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Duncan Fraser and Andrew Hadfield, eds., Gentry Life in Georgian Ireland: The Letters of Edmund Spencer (1711-1790)
by Karen Lacey

Fraser, Duncan; Hadfield, Andrew, eds. Gentry Life in Georgian Ireland: The Letters of Edmund Spencer (1711-1790). Cambridge. Legenda, Modern Humanities Research Association. 2017. x + 284 pp. ISBN 978-1-910887-14-1. £75, $99 hardback.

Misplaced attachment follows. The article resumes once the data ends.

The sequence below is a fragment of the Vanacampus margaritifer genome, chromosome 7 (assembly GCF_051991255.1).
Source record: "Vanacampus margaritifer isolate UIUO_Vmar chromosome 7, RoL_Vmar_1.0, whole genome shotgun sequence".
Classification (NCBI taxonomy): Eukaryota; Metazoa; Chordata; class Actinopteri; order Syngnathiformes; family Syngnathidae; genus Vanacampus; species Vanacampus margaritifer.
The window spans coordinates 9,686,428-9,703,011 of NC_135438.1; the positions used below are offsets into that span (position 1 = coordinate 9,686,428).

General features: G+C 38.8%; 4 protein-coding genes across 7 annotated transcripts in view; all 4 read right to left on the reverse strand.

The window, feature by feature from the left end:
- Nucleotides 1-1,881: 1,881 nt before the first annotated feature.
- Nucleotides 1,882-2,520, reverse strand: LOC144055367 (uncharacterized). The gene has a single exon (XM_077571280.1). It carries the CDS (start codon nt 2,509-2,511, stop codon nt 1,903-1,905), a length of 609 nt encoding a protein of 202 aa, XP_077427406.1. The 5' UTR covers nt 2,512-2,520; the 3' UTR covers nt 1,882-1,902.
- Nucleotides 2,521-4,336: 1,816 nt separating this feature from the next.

Gentry Life in Georgian Ireland: The Letters of Edmund Spencer (1711-1790) is a wellspring that offers scholars a number of useful perspectives, but especially that of the ‘insecure lower end of the property-owning classes in eighteenth-century Ireland’ (16). The collection consists of 120 letters written by Edmund Spencer, the great-great-grandson of poet Edmund Spenser, who had settled in southwest Ireland toward the end of the sixteenth century. The difference in spelling helps distinguish between the two Edmunds. Apart from one letter in 1732, after which there is a nine-year gap, the letters span the dates of August 1741 to June 1762. Most are written to Francis Price, a wealthy gentleman originating from the Anglo-Irish gentry but living for the duration of the correspondence near Wrexham in Wales, while also maintaining properties in Ireland and developing important land holdings in Birkenhead and Liverpool. Price, who seems to have been a distant relation of Spencer’s (though this is never formally established), has a wife, Alice, and a son, Richard. When Francis Price dies in 1749, Spencer maintains the epistolary relationship with Alice, and to a lesser extent, Richard, who goes from child to married man over the course of the exchange of letters. The collection is one-sided: we see only Spencer’s correspondence because Price and his family sought fit to keep and safeguard the papers, which are now preserved in the Puleston archives in the National Library of Wales. The volume is carefully annotated and includes a valuable introduction as well as several appendices, the most helpful of which allow for searches by people and by places mentioned.